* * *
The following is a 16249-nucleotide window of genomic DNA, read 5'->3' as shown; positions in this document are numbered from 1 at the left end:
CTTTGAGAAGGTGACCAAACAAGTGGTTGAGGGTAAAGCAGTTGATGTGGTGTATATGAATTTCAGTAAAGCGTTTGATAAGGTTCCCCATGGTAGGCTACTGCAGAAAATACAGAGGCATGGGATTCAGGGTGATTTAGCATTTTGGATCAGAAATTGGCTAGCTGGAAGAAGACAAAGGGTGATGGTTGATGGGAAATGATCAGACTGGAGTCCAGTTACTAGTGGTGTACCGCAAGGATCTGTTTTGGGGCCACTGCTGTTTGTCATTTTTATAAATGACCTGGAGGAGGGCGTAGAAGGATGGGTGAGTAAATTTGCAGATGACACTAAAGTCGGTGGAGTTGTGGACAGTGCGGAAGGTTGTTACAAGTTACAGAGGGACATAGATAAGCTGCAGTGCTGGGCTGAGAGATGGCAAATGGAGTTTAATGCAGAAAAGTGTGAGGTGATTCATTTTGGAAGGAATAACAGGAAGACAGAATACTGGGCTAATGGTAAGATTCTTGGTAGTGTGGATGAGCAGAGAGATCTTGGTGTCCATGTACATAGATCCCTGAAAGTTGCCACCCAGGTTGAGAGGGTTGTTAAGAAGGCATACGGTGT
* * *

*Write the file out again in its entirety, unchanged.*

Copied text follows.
The following is a 16249-nucleotide window of genomic DNA, read 5'->3' as shown; positions in this document are numbered from 1 at the left end:
CTTTGAGAAGGTGACCAAACAAGTGGTTGAGGGTAAAGCAGTTGATGTGGTGTATATGAATTTCAGTAAAGCGTTTGATAAGGTTCCCCATGGTAGGCTACTGCAGAAAATACAGAGGCATGGGATTCAGGGTGATTTAGCATTTTGGATCAGAAATTGGCTAGCTGGAAGAAGACAAAGGGTGATGGTTGATGGGAAATGATCAGACTGGAGTCCAGTTACTAGTGGTGTACCGCAAGGATCTGTTTTGGGGCCACTGCTGTTTGTCATTTTTATAAATGACCTGGAGGAGGGCGTAGAAGGATGGGTGAGTAAATTTGCAGATGACACTAAAGTCGGTGGAGTTGTGGACAGTGCGGAAGGTTGTTACAAGTTACAGAGGGACATAGATAAGCTGCAGTGCTGGGCTGAGAGATGGCAAATGGAGTTTAATGCAGAAAAGTGTGAGGTGATTCATTTTGGAAGGAATAACAGGAAGACAGAATACTGGGCTAATGGTAAGATTCTTGGTAGTGTGGATGAGCAGAGAGATCTTGGTGTCCATGTACATAGATCCCTGAAAGTTGCCACCCAGGTTGAGAGGGTTGTTAAGAAGGCATACGGTGT